Deuteronomy 11.1-4 – Divine foreordination and worship in heaven
Posted: 19 March 2013 in Deuteronomy

Therefore thou shalt love the Lord thy God, and keep his charge, and his statutes, and his judgments, and his commandments, alway. And know ye this day: for I speak not with your children which have not known, and which have not seen the chastisement of the Lord your God, his greatness, his mighty hand, and his stretched out arm, And his miracles, and his acts, which he did in the midst of Egypt unto Pharaoh the king of Egypt, and unto all his land; And what he did unto the army of Egypt, unto their horses, and to their chariots; how he made the water of the Red sea to overflow them as they pursued after you, and how the Lord hath destroyed them unto this day;

I suppose one reaction to the above passage might be that God’s dealings with the Egyptians was a bit tough on the Egyptians, wasn’t it? On the other hand, a theme which runs throughout the entire Bible is that God has his chosen people, whom he will bring to salvation, and there are others, whom he chooses not to. It is said a couple of chapters earlier that there was nothing in the Israelites which earned them the privelege of being God’s chosen people:

Not for thy righteousness, or for the uprightness of thine heart, dost thou go to possess their land: but for the wickedness of these nations the Lord thy God doth drive them out from before thee, and that he may perform the word which the Lord sware unto thy fathers, Abraham, Isaac, and Jacob. (Deut 9.5)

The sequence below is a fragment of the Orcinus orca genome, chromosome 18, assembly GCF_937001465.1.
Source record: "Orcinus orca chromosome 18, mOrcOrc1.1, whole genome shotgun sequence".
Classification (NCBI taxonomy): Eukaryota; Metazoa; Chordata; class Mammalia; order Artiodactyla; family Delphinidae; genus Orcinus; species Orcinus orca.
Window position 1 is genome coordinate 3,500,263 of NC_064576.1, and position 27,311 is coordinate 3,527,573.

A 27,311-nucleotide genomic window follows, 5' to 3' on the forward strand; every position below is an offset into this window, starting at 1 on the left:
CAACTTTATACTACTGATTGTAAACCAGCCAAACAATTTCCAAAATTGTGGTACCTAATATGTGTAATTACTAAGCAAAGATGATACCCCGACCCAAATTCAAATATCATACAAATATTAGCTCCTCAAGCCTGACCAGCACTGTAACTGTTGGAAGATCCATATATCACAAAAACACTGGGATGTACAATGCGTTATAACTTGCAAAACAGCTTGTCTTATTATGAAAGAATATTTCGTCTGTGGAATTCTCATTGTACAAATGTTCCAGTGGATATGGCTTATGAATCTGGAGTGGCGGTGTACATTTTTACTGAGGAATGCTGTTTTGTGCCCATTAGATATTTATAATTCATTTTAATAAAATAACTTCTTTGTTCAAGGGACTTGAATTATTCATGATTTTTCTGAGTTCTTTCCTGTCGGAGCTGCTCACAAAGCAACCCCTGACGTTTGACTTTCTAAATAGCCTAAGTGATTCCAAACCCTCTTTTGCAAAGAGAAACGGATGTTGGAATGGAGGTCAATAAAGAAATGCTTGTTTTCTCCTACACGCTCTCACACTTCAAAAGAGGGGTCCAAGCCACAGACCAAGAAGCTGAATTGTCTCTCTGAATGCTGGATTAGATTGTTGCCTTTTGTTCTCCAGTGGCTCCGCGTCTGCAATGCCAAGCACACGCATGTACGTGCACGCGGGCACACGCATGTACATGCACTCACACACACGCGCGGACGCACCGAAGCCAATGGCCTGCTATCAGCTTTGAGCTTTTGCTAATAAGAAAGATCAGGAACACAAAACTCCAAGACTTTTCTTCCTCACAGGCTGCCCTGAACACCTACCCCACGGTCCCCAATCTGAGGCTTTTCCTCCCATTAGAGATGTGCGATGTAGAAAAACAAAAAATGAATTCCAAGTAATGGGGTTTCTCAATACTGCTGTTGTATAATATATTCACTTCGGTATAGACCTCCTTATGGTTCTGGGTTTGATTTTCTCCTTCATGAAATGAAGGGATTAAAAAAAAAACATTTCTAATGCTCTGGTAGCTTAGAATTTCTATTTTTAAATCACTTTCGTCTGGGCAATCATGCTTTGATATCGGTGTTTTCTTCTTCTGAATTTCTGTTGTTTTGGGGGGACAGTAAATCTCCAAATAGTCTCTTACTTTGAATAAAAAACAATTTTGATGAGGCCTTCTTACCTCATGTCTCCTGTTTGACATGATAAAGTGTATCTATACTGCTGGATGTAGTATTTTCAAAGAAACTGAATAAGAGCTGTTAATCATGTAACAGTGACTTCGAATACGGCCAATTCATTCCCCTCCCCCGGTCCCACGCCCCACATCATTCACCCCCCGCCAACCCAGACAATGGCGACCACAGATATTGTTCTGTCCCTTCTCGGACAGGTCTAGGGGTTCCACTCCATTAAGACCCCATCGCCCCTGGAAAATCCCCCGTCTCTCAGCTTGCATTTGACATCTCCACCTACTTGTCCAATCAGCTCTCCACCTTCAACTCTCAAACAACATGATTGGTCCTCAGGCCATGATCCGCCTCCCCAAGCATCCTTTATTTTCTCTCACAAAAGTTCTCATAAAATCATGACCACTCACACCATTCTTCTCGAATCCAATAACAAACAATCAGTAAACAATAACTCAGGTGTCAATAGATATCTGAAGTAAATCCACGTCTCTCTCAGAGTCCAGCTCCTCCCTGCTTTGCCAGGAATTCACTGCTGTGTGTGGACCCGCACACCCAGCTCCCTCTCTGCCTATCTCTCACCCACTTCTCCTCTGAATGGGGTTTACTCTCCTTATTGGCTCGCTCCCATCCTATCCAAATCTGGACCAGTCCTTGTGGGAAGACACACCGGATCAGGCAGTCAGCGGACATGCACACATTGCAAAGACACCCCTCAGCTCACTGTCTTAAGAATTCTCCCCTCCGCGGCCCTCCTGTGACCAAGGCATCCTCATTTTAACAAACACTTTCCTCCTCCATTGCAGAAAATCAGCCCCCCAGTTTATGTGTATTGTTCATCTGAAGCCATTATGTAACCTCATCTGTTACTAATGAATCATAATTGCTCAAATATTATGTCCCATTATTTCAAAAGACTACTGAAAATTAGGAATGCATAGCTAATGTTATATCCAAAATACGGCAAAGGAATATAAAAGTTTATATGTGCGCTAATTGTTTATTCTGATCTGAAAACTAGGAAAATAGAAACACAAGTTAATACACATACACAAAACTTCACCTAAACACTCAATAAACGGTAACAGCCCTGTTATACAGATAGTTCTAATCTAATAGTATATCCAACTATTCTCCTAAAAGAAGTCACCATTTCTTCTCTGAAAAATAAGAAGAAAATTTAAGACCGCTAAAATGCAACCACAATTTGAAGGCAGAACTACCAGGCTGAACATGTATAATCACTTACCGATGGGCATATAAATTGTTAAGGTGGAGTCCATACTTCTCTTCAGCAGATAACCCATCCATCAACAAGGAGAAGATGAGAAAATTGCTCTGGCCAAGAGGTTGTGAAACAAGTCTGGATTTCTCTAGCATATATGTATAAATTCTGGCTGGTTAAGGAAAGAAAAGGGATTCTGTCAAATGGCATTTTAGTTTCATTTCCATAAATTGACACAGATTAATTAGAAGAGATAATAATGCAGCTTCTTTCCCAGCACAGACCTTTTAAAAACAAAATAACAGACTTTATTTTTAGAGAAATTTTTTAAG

Had there been anything in the Israelites which earned them the status of being God’s elect, then I suppose there would have been an irresistable temptation for them to go around, preening themselves on their righteousness. Which would have been a bit ironic, given their subsequent hisory – and the prophets’ constant protest against their sin and idolatry.

And that might be why God preordained the fall. Nothing happens by accident in God’s creation, and least of all a catastrophe like that. To suppose that it could have happened without divine intention is to postulate a fairly in competent god – in lower case because such a god is certainly not the God of the Bible. God had (and has) no wish to be surrounded in eternity by creatures who think that God owed them their salvation; instead of them owing him absolutely everything – even their very lives – and owing him an infinite debt, which they cannot repay. Thereby is God, in his absolute majesty, and sovereign freedom, to be worshipped and glorified forever.

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